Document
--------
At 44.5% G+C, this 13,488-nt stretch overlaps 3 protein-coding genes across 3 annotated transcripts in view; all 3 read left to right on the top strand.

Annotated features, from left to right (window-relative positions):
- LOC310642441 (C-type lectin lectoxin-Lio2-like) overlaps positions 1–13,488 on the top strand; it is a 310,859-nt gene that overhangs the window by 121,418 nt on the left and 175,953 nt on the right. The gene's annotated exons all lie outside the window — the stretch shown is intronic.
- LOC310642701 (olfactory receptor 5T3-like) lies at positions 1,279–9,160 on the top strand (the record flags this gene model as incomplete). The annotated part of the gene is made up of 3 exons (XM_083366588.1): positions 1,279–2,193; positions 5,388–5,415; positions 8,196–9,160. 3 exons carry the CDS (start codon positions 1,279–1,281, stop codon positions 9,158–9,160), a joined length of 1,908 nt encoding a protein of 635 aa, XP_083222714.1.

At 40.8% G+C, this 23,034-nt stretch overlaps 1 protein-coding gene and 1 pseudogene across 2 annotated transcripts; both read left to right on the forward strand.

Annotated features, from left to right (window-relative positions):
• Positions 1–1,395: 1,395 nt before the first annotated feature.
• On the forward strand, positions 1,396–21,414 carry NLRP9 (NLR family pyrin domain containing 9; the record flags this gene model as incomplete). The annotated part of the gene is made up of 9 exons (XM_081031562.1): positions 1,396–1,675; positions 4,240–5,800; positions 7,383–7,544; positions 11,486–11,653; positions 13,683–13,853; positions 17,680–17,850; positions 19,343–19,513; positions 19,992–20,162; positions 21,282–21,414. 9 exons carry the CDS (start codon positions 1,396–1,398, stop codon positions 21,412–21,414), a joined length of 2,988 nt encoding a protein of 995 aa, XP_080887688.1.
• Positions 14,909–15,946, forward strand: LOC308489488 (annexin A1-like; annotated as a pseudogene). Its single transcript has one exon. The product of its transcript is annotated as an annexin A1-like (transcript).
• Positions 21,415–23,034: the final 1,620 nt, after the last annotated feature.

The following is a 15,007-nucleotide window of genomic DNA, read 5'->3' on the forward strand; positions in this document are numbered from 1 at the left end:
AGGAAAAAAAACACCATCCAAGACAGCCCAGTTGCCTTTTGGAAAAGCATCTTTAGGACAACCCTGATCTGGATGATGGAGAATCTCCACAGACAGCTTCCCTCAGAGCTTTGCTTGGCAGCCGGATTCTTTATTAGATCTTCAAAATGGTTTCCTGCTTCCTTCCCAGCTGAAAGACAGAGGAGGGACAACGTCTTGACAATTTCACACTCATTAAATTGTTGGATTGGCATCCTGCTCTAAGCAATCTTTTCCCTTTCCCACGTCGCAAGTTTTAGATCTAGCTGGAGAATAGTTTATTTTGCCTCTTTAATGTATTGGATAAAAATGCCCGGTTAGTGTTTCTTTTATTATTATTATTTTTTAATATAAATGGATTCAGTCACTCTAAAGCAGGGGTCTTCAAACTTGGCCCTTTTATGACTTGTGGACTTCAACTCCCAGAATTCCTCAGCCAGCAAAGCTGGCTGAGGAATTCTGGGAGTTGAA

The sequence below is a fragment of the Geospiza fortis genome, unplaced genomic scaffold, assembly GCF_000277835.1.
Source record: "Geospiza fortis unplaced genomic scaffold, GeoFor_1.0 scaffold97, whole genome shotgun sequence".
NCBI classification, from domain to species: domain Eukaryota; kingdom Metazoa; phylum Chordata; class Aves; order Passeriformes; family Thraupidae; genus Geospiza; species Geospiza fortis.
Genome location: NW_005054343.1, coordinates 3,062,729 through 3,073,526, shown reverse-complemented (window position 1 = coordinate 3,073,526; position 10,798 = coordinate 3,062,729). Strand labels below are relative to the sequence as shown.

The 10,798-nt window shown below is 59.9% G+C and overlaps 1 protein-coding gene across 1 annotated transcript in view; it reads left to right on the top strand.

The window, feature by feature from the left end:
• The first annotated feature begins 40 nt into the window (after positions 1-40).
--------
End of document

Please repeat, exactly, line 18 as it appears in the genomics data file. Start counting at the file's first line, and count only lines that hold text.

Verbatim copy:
The window, feature by feature from the left end: